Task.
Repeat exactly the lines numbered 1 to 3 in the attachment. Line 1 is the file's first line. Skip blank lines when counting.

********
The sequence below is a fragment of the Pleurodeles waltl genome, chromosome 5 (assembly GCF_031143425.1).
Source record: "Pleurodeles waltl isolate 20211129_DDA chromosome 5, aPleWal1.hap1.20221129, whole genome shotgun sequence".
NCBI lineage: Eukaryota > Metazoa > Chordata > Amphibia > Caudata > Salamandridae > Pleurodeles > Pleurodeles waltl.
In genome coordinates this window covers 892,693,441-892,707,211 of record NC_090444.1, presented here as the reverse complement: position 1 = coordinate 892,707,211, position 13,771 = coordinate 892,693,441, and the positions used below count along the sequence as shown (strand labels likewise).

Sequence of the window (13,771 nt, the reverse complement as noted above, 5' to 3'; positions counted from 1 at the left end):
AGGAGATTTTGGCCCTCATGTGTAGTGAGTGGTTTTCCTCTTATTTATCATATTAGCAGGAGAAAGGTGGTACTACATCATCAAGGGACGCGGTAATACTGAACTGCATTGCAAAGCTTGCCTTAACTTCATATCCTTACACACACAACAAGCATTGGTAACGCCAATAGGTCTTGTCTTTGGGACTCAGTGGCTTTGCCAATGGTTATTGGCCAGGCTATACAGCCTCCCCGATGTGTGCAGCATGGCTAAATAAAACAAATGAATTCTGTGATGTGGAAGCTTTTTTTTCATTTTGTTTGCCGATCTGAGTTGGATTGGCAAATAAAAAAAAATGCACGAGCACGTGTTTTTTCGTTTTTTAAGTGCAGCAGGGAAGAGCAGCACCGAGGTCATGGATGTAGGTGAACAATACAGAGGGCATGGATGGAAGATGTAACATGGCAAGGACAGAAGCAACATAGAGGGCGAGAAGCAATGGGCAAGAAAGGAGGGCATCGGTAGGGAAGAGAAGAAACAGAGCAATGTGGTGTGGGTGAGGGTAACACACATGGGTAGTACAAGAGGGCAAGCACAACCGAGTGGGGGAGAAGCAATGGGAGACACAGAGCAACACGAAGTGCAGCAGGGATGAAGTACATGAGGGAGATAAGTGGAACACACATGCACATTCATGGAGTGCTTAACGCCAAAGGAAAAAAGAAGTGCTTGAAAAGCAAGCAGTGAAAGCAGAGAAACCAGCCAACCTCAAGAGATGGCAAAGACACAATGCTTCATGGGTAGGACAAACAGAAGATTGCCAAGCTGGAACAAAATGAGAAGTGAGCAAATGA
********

The sequence below is a fragment of the Pleurodeles waltl genome, chromosome 5 (assembly GCF_031143425.1).
Source record: "Pleurodeles waltl isolate 20211129_DDA chromosome 5, aPleWal1.hap1.20221129, whole genome shotgun sequence".
NCBI lineage: Eukaryota > Metazoa > Chordata > Amphibia > Caudata > Salamandridae > Pleurodeles > Pleurodeles waltl.